In order to maintain a tolerant society, the society must be intolerant of intolerance.
    -Karl Popper

    Society has a reasonable right of self-preservation that supersedes the principle of tolerance: “While an intolerant sect does not itself have title to complain of intolerance, its freedom should be restricted only when the tolerant sincerely and with reason believe that their own security and that of the institutions of liberty are in danger.”

  • Sorry, JP II. It was at the University of South Carolina in 1989. I genuinely liked the man and though I disagreed with him on many points I felt it was important to hear what he had to say.

  • So, MIT should rightfully been intolerant to those who did not want the man because of their intolerance?

  • A person who relies on tolerance to attack the ability of others to speak and repress the rights of others, abuses the privilege and undermines the society which enabled them.

    People who incite pogroms and mob violence are not exercising free speech. They are not entitled to the benefits of a system they attack. Society does not have to tolerate intolerance which threatens its existence.

    Besides, MIT is a private entity, they are not bound by law to permit this person to speak there. (An argument frequently heard by people like yourself concerning speakers and teachers Evangelical Christian colleges).

  • The limits are strained when one viewpoint is literally advocating pogroms as this person does. Just because there are two sides to a given issue doesn’t mean both sides have equal merit.

  • Who’s rights are being repressed by this man teaching at a university?
    I thought “free speech” was for everyone. You are denying him his right to free speech, Tater?
    What mob violence has he incited?
    Ethically, they invited the man, and then were pressured to change their mind,

  • Its a private university, free speech rights have as much to do with it as it would if you were reacting to a speaker or teacher at a religious school who goes “off-dogma”. None really since it is not a government entity.

    I get it, hypocrisy is not something people admit to openly. But lets face it, your level of care for free speech on a private university is very selective and limited by the kind of school. MIT can do what it wants here.

    “What mob violence has he incited?”

    In India, its in the article. He inspired literal pogroms.

    “Ethically, they invited the man, and then were pressured to change their mind,”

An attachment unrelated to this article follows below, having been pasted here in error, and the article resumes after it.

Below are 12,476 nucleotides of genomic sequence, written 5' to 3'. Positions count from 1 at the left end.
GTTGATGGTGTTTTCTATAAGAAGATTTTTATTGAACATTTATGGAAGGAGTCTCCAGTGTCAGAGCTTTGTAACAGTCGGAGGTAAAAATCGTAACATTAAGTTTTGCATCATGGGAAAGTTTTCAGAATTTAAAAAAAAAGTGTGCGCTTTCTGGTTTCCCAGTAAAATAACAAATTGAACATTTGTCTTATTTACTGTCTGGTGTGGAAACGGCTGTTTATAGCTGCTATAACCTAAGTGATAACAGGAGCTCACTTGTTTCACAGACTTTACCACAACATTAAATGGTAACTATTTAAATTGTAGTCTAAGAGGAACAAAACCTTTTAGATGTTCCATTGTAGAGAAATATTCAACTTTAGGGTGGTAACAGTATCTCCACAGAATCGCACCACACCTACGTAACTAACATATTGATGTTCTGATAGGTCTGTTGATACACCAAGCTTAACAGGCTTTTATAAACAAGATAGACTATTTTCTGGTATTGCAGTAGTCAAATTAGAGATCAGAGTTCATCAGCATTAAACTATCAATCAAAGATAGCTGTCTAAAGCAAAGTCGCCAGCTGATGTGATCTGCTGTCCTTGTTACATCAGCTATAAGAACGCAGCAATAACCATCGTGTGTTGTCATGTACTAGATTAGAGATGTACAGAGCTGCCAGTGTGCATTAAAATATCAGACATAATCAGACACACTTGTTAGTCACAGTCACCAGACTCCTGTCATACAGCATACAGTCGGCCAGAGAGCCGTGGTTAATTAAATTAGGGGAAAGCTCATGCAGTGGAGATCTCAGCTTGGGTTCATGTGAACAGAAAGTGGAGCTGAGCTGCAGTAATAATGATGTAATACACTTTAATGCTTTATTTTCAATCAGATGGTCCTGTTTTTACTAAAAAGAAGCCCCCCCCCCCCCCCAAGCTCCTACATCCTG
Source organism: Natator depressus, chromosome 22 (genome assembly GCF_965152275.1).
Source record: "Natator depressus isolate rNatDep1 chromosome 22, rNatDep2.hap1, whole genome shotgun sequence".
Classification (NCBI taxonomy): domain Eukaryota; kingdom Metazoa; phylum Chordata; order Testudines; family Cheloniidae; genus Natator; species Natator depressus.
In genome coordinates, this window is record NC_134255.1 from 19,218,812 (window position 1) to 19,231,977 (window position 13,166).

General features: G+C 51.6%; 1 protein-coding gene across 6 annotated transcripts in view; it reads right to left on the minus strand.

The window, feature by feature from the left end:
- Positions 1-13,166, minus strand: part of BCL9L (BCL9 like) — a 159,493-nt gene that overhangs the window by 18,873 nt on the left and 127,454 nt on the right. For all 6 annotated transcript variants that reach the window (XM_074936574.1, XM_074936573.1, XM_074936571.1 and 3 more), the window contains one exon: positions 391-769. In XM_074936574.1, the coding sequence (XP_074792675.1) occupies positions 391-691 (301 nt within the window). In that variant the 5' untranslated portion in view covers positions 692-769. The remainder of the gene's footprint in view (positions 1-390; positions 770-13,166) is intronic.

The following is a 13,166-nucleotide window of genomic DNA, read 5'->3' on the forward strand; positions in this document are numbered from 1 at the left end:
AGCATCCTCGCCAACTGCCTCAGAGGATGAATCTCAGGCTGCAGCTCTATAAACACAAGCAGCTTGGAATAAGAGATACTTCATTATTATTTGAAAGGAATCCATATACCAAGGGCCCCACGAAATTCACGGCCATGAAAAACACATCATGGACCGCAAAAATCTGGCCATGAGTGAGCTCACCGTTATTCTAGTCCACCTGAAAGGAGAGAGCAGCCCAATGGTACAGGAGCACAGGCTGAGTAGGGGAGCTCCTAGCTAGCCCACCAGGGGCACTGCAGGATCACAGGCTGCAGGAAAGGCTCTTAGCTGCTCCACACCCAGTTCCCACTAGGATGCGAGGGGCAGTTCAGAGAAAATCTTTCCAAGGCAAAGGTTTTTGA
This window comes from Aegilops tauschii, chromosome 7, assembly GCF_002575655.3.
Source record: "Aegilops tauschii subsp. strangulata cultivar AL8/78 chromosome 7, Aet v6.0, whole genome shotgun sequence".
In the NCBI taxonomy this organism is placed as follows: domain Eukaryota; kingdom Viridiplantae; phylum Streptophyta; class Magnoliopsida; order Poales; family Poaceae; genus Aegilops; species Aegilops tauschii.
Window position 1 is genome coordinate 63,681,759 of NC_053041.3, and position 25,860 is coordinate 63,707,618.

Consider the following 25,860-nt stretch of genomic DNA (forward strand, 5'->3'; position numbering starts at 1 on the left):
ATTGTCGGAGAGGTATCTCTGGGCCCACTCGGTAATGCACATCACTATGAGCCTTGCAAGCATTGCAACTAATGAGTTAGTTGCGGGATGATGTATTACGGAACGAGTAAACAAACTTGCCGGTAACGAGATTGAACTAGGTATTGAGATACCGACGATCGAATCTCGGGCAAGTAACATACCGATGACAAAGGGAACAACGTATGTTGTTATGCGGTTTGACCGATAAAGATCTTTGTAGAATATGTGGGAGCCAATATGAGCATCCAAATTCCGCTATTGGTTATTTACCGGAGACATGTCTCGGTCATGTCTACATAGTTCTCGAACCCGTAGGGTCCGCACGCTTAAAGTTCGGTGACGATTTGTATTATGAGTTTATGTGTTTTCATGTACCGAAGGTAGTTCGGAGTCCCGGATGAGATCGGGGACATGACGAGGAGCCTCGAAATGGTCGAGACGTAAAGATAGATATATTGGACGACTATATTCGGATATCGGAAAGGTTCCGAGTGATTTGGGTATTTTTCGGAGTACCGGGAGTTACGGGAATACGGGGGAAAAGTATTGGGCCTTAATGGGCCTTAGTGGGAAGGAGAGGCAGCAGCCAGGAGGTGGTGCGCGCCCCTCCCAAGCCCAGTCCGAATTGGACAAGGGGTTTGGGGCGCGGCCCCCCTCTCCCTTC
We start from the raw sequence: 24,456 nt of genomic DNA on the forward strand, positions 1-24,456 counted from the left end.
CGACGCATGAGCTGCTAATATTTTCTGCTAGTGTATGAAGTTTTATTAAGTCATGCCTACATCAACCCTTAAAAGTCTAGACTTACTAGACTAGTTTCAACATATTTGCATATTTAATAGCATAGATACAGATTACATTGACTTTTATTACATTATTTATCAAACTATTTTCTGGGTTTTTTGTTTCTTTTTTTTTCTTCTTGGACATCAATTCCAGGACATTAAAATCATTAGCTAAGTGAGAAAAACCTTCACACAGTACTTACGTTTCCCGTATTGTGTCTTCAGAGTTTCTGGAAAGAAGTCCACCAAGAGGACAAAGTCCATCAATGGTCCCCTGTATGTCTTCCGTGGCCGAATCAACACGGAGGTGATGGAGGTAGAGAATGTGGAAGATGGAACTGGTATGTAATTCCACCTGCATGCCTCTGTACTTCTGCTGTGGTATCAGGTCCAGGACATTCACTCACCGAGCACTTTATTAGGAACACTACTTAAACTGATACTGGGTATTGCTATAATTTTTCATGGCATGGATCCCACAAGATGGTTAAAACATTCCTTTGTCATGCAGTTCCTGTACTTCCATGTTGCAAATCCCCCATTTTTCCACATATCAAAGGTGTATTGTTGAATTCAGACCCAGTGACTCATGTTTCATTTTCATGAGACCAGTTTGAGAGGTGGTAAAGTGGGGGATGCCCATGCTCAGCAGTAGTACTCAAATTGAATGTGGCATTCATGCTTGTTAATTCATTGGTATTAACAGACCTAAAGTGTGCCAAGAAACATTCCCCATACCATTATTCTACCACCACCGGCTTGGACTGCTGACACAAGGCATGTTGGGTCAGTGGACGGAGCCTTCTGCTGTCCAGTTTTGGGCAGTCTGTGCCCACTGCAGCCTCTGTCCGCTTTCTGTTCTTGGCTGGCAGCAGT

As is their prerogative. A private university has a clear duty to protect its reputation. They should have vetted the person before extending the invitation. But that is more a matter of manners than anything else.

  • His opinions are that certain classes of people in his country should be attacked by law, banished or killed.

    Its more than a difference of opinion. Nobody needs to tolerate it.

  • The concepts I referred to make Christian and Islamic theologians to be perpetually dissatisfied with what can be achieved by means of political compromise.

  • Both sides should always be given the opportunity to speak. Let individuals then decide on the merit of the speaker.
    We don’t need groups to decide what is with merit or not.

  • “What mob violence has he incited?”

    In India, its in the article. He inspired literal pogroms.

    Please point the sentence, for I missed it. Most Indian papers don’t attribute violence to Swamy.

  • ““He has openly called for the disenfranchisement of Muslims in India, and said they should be second-class citizens,” Syed Ali, vice president of the Indian American Muslim Council, told Religion News Service. “It’s not about free speech. It’s about saving lives in India. His party’s hate rhetoric has incited violence and lynchings of many innocent civilians.””

  • My prior comment still stands. Eliminationist views never worthy of merit. Calls for entire classes of people to be declared “non-people”, to call for their discrimination and/or death, are by their nature simply wrong and immoral.

  • It is Syed Ali’s assessment that you are quoting. And Syed Ali himself attributes violence to the party’s hate rhetoric, and not to Swamy as the individual.

    This tallies with what I have observed: Indian papers don’t actually attribute Swamy with acts of violence. Indeed, Swamy is sometimes called to debate with two Muslim leaders known as the Owaisi brothers, who themselves are known for colorful remarks.